Lee School Board members not surprised by Moss's departure

Superintendent accepts post in South Carolina
Mar. 02, 2013 @ 05:00 AM

Although Lee County Superintendent Jeff Moss didn't confirm until late Thursday evening that he plans to take the same position in Beaufort, S.C., the local school board members he works with said they generally were not surprised when they learned the news Friday morning.

“I was one of the people who spoke with the (South Carolina) interview team, and I think they were very, very pleased with all the other interviews they had throughout the day," Board of Education member Linda Smith said. "... I just had that inner feeling that he was going to get it, and that he is what they were looking for."

Moss was approved in a 9-2 vote as the new Superintendent of Beaufort County Schools on Thursday night, shortly after which he told The Herald he planned to take it. Moss later said the move was based entirely on positive factors in South Carolina — the attractiveness and size of the district, as well as the combined factors of a higher salary and the fact that as a 30-year North Carolina employee, he'll be able to start drawing retirement.

Moss has faced criticism for his and other administrators' salaries and new, sometimes costly technological programs, like providing laptops and Rosetta Stone language software to students. Moss also came under criticism in October of last year following a political forum, where he allegedly cursed during a heated exchange with a group of conservative attendees. Although some of the exchange was said to be captured on video, Moss said at a speech shortly after that "at no time did I use profanity on that tape."

However, Moss said there was nothing about the local atmosphere that drove him away.

"I think Lee County's a great place," he said Friday.

School Board Chairman Lynn Smith said Moss will have to terminate his existing contract before he can sign on with his new, prospective employers, and Moss said Friday that while the decision is ultimately up to the lawyers negotiating his new contract, he hopes to remain in Lee County until the end of June as long as the school board is OK with that arrangement. Smith said that decision could come as soon as the next meeting, set for 6 p.m. March 12 in the board's chambers at Lee County High School.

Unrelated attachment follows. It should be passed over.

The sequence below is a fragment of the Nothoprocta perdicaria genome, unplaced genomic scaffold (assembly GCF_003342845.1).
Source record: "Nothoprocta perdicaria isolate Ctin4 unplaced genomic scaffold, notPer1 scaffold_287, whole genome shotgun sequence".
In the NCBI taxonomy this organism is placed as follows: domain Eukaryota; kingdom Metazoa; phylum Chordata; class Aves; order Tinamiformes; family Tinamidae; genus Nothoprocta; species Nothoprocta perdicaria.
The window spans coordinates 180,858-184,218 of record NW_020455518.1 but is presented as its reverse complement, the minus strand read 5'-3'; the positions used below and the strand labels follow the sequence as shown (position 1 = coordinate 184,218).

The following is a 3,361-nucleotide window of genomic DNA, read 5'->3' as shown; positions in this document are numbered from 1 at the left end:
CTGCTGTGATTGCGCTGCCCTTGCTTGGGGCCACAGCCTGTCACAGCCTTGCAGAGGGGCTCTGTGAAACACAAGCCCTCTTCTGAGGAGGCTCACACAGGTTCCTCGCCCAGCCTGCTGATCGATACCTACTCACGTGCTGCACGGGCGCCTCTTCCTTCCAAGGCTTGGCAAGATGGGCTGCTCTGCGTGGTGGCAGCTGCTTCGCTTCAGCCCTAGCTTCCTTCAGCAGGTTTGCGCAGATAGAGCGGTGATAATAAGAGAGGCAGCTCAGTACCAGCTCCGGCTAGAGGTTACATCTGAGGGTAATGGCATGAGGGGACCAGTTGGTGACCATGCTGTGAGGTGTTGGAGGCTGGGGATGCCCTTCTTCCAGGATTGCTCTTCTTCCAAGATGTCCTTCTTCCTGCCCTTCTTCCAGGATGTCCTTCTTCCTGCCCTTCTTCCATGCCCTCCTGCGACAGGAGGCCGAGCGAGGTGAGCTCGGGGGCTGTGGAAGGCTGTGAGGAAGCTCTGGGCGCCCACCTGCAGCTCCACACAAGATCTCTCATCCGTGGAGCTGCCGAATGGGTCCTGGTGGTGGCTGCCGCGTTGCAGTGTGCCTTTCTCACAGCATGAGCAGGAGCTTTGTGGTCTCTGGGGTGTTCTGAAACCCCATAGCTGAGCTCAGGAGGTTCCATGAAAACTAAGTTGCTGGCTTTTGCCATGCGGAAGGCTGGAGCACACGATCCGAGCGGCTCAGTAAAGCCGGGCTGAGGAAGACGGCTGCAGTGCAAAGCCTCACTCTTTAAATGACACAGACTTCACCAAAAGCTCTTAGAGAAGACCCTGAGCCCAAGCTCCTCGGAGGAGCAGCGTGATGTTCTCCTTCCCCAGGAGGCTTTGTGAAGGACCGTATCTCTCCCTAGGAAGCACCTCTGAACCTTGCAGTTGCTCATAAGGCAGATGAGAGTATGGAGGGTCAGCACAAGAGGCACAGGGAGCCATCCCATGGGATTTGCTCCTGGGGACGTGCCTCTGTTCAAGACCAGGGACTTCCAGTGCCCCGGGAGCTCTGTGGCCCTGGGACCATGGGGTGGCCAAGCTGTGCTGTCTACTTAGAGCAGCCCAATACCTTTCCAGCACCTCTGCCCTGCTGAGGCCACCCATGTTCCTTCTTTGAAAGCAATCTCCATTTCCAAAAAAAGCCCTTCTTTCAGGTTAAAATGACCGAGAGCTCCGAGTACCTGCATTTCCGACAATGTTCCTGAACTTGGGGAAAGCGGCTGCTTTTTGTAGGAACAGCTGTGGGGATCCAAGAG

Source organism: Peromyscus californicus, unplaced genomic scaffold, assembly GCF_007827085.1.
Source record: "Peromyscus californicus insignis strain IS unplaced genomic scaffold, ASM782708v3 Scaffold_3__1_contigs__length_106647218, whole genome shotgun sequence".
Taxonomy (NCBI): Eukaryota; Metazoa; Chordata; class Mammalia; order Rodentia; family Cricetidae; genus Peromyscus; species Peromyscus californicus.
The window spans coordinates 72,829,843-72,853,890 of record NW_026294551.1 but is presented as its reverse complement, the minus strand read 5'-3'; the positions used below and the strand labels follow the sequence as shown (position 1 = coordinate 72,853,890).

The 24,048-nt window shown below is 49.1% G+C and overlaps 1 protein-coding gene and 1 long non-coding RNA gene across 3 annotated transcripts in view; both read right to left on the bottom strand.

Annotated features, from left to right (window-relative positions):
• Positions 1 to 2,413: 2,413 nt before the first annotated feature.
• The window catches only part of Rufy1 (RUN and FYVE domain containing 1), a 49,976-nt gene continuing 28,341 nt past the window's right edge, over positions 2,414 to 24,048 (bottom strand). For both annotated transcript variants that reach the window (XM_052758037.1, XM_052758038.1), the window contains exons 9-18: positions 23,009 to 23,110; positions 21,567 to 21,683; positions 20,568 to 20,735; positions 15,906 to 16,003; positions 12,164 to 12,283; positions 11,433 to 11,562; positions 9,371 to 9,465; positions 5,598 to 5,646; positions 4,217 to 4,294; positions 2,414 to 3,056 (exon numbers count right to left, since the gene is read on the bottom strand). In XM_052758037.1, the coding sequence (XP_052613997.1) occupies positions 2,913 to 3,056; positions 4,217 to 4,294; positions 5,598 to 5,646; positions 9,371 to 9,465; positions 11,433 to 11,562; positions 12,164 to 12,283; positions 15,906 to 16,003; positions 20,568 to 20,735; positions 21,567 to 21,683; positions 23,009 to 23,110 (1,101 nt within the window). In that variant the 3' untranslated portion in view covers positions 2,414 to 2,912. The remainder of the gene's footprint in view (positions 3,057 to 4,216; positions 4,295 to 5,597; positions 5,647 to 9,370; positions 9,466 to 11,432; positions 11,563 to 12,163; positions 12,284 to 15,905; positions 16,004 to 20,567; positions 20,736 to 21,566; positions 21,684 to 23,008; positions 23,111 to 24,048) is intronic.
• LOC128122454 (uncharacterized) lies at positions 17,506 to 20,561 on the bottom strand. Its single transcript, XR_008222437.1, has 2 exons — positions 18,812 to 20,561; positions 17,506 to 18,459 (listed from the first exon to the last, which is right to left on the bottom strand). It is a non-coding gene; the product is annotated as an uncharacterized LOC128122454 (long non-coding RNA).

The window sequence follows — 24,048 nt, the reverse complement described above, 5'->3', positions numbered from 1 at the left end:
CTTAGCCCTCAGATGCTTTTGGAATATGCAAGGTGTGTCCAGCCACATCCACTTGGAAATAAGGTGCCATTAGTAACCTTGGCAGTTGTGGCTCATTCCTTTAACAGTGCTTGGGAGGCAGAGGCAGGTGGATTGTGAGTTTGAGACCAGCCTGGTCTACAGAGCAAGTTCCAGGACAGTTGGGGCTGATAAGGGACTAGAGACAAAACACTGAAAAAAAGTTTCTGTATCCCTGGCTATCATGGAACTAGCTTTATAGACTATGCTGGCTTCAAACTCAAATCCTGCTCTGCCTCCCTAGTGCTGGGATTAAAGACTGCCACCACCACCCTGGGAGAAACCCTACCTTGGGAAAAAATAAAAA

To fill the position, Lynn Smith said, the school board will have to vote on one of three options: the board can appoint a current Lee County Schools employee, open the position up to applications from Lee County Schools employees only or launch a national search.

"Obviously we'd like somebody as quick as possible," he said. "But I'd say if we have somebody in six months, we'd be lucky, if we launch a search."

At this point, the board members who did voice a preference said they would like a national search. Lynn Smith and Tamara Brogan said they'll wait to speak about their preference until Moss officially resigns and they have a chance to speak with fellow board members. Mark Akinosho said he hadn't given it much thought, but that if Moss did stay on until June, the board should have enough time for a thorough local or national search. Linda Smith and John Bonardi said they'd prefer a national search, and Cameron Sharpe and Wendy Carlyle couldn't be reached for comment.

"It's our job to select the person who's the best fit for Lee County," Bonardi said. "With all we've got going on, and where we want to go, I would certainly want to consider the widest group of applicants possible."

Any candidate must meet two legal requirements, Lynn Smith said: a superintendent's license and at least five years of experience in education. Other than that, Smith didn't get into specifics, but said he would like a superintendent with a strong resume, character and integrity who can carry on the success the district has had in graduation rates and test scores during Moss's tenure.

"This is a testament to what we've accomplished in Lee County in the last five years," Smith said about the news of Moss's departure for a district twice as large as Lee County, not to mention a salary in the range of $215,000 a year. "... That's why he is able to move forward, based on the record he's compiled here."